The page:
Doug Hanzel (USGA photo)
For a competitive senior amateur, there is really no shortage of competition available. Sometimes, the question is more about what not
to play than what to play.
“It’s tough because there are so many tournaments and you just can’t play in them all,” said Doug Hanzel
, the nation’s top-ranked senior amateur
Eleven weeks into 2019, Hanzel already has won two major senior titles: the Jones Cup Senior and the Florida Azalea senior. He has multiple victories in each, but that could be said about Hanzel's standing in many of the top senior events.
“There’s no question that after you’ve played the course several times, you get a better feeling of where you need to hit it and where you don’t want to hit it,” he said. “Most of the time your score is not related to your good shots, it’s how bad your bad ones are.”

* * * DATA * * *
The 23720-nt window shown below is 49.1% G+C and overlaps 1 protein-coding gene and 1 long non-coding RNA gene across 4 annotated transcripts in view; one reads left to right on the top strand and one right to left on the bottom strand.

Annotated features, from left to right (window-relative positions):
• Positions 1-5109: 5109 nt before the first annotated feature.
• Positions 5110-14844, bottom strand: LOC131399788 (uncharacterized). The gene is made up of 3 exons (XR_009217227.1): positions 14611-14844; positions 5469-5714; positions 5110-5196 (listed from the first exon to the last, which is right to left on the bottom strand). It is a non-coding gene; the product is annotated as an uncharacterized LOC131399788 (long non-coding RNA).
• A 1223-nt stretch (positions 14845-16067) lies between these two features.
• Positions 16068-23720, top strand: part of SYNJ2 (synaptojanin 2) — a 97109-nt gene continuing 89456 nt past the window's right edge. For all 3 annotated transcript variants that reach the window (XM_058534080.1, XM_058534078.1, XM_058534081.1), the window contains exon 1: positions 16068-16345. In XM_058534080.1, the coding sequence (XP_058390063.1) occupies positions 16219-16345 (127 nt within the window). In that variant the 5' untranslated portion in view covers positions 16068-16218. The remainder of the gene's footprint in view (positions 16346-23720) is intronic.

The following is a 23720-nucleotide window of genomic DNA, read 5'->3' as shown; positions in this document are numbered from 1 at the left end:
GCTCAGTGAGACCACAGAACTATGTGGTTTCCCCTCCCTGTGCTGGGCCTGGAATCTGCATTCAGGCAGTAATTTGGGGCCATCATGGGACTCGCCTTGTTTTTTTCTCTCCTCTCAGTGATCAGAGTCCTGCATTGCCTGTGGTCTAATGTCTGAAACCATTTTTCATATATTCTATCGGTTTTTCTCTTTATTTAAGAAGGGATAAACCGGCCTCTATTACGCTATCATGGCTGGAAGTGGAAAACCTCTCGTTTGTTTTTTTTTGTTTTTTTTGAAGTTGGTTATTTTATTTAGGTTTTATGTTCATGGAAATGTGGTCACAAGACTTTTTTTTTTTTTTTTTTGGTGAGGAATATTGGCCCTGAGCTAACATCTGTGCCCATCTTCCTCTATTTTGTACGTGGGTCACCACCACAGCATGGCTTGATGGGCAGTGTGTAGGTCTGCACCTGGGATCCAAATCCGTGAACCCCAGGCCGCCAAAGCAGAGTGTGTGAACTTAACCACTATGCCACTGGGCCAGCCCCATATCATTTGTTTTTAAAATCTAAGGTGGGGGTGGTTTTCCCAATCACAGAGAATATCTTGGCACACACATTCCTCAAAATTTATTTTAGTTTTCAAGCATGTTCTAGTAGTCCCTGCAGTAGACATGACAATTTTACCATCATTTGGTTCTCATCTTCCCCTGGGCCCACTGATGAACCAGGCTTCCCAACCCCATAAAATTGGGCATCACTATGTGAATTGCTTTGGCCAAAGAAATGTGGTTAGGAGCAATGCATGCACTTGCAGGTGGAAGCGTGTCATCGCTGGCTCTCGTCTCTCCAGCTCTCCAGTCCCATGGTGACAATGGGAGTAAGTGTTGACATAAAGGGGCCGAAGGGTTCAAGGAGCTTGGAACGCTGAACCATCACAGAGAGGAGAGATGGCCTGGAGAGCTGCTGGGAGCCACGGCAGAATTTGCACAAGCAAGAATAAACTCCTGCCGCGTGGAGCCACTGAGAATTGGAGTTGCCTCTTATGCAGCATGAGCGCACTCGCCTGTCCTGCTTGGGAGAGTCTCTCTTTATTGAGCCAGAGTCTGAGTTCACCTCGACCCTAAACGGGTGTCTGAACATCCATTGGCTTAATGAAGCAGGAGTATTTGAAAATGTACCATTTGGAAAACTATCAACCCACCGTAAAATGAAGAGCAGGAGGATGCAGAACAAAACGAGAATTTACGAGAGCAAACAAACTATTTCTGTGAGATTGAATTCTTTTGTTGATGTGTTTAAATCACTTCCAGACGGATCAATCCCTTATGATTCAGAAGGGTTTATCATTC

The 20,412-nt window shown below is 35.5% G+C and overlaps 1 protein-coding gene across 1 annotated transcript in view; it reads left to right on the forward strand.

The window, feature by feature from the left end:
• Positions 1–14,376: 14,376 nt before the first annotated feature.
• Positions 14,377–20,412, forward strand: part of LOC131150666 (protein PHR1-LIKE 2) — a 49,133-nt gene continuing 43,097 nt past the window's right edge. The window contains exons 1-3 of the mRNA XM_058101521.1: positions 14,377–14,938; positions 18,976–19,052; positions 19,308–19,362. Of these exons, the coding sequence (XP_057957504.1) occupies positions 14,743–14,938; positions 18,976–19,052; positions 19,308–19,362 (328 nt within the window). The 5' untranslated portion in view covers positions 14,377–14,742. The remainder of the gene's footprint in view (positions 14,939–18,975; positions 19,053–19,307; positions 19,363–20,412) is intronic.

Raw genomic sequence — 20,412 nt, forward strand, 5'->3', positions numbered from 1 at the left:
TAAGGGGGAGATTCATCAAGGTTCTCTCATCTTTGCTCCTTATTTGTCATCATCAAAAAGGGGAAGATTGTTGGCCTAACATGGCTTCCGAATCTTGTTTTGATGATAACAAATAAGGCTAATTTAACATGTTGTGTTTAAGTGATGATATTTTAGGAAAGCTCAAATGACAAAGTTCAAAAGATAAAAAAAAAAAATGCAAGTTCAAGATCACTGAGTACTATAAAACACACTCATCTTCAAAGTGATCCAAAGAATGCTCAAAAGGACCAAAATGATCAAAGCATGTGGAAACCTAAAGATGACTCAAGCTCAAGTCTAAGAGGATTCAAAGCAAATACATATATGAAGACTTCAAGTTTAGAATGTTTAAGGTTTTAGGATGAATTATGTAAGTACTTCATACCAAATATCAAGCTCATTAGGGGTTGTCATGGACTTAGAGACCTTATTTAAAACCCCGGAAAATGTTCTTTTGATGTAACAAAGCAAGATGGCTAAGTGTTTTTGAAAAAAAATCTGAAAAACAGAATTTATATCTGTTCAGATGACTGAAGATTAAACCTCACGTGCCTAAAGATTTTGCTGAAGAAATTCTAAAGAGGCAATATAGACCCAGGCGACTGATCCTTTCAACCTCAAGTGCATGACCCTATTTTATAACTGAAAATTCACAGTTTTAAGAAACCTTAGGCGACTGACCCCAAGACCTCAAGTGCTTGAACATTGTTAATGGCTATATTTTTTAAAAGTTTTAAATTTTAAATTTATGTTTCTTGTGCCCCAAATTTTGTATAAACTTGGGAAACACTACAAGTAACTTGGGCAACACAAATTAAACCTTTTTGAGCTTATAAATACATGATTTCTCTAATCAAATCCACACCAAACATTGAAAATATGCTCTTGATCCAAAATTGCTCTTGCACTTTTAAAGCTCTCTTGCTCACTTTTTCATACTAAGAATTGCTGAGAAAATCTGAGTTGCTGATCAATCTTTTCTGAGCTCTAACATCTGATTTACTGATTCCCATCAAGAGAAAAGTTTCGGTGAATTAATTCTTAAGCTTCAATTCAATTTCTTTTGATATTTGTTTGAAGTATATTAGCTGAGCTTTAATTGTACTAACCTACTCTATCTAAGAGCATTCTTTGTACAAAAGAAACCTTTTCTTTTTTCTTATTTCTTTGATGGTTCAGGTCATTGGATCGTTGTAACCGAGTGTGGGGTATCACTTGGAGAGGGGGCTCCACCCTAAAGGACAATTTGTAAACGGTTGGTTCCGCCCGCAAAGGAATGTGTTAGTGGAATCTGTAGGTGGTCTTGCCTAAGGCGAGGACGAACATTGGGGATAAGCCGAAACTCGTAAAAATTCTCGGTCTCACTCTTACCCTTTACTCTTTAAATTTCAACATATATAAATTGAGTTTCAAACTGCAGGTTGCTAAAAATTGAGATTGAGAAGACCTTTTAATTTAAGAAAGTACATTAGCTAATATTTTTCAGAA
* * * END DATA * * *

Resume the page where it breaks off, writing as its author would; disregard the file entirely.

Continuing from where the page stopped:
Hanzel has won just about every senior title there is to win on U.S. soil. That’s why his big goal for 2019 requires a passport.
Back in 2017, Hanzel finished runner-up at both the Canadian Senior Amateur and the British Senior Amateur. They were close calls in tournaments that have so far eluded the Savannah, Ga., resident. He’ll tee it up in Ontario this fall for the Canadian Senior and try to knock off one more goal.
At 62, Hanzel has been around the senior circuit long enough to be a familiar face. He’s a largely self-taught Midwest native who played college golf at Kent State. In fact, as longtime Golden Flashes coach Herb Page retires this season, Hanzel likes to note that he and roommate Ned Weezer were Page’s first captains.
Playing for page inspired Hanzel to set up a golf scholarship in his name at Kent State.